After 14 years with Reformed University Fellowship-International (RUF-I) — six years as the RUF-I coordinator — Al LaCour will retire at the end of this spring. In his role with RUF-I, LaCour has encouraged PCA churches to welcome the nations in their neighborhoods by reaching out to international students at American colleges and universities. The PCA is one of only four denominations that has an organized denominational effort to reach international students.

What have you found most fulfilling about leading RUF-I? 

Hospitality means we love strangers and welcome them as Christ welcomed us. Biblical hospitality may be the church’s most countercultural practice.

Three strands from previous ministries all converged as I served as coordinator for RUF’s international ministry: to be a mentor for young leaders, to equip Christians and churches in cross-cultural hospitality, and to serve Christ on university campuses. I am profoundly grateful to God for the privilege of getting to do all of these things with RUF-I.

What encourages you about the future of ministry for international students?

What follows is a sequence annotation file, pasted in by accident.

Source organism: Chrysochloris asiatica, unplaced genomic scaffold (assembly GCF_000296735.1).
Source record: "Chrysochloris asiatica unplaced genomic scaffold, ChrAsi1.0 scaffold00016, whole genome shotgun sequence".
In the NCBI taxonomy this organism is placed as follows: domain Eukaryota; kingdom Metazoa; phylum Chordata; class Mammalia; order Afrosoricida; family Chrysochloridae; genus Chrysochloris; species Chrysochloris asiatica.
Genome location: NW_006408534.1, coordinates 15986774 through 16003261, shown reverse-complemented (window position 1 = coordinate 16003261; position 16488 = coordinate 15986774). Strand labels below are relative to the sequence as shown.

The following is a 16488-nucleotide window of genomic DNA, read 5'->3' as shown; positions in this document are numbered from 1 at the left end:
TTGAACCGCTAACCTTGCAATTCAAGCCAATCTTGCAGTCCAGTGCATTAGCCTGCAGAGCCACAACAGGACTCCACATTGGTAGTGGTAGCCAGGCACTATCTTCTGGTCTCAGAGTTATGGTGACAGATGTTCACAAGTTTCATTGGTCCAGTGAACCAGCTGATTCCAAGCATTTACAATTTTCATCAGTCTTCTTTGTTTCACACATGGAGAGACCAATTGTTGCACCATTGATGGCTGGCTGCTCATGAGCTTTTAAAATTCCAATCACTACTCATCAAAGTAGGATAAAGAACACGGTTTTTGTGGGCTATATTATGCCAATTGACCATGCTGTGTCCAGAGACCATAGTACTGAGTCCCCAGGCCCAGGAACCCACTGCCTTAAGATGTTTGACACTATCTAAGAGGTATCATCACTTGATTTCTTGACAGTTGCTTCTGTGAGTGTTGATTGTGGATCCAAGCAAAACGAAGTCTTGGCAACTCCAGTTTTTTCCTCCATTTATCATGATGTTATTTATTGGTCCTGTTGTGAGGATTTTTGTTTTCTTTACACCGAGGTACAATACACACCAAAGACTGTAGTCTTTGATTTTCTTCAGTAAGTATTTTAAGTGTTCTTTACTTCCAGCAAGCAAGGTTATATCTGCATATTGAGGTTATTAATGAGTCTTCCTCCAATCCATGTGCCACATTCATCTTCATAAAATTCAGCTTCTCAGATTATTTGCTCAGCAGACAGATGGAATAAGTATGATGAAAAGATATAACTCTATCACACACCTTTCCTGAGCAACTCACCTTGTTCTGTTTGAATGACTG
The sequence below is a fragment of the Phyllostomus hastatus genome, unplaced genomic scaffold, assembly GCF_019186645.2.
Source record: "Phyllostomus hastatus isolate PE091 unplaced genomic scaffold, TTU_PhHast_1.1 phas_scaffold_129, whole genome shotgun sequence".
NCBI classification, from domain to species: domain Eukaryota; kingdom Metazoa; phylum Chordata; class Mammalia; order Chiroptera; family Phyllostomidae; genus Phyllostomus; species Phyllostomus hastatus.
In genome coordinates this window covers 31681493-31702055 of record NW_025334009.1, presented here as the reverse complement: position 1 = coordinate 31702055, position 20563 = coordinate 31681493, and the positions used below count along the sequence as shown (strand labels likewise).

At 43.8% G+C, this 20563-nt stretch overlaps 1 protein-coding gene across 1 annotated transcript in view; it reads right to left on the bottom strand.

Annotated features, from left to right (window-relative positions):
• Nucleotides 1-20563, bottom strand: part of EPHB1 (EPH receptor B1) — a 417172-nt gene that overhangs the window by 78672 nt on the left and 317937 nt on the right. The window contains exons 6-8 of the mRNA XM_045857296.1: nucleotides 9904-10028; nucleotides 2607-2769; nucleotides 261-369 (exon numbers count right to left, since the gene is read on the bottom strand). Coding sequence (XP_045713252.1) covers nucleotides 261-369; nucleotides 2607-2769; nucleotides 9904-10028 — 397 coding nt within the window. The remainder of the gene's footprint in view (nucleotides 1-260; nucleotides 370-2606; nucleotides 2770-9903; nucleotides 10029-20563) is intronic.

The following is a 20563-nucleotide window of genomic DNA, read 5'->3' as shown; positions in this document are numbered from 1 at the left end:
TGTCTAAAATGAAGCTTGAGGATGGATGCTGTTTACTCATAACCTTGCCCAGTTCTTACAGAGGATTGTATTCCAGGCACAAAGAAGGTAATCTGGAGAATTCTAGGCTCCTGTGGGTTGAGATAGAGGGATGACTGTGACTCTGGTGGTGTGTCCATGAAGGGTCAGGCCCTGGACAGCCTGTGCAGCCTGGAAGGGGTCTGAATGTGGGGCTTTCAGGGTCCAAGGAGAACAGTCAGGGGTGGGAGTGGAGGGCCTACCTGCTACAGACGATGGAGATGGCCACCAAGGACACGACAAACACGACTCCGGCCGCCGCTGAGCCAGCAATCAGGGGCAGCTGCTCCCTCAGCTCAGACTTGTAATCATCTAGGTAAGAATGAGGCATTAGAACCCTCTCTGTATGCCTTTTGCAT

I see God opening the eyes and ears of churches and Christians. Some hear God’s mandate, to Israel and the church, to “welcome the nations.” Missions leaders are discovering a cost-effective way to assess future missionary candidates. Both Christians who have served overseas, and ordinary church members, are learning to disciple future world leaders among an unprecedented 1 million-plus international students who are now on American campuses.

What can churches do to better support international student ministry? 

Churches must begin to define missions biblically, not geographically. I’m saddened when Christians lose church missions support when they work with international students. We can reach the world, not only by “going,” but also by “welcoming.” As the Lausanne Movement says, missions is not “the West going to the rest.” And international student ministry is more than a mercy ministry, where people with resources serve those without resources. Welcoming students is biblical hospitality.

What do you mean by “biblical hospitality”? 

It is the opposite of xenophobia, which is to treat strangers and foreigners with suspicion or to target them as enemies, or at best, view them as our ministry projects. God gifts and calls some Christians for traditional overseas missions. But God commands all to “practice hospitality” (Romans 12:13). The New Testament word is philoxenia, grace that transforms strangers into friends. Hospitality means we love strangers and welcome them as Christ welcomed us. Biblical hospitality may be the church’s most countercultural practice.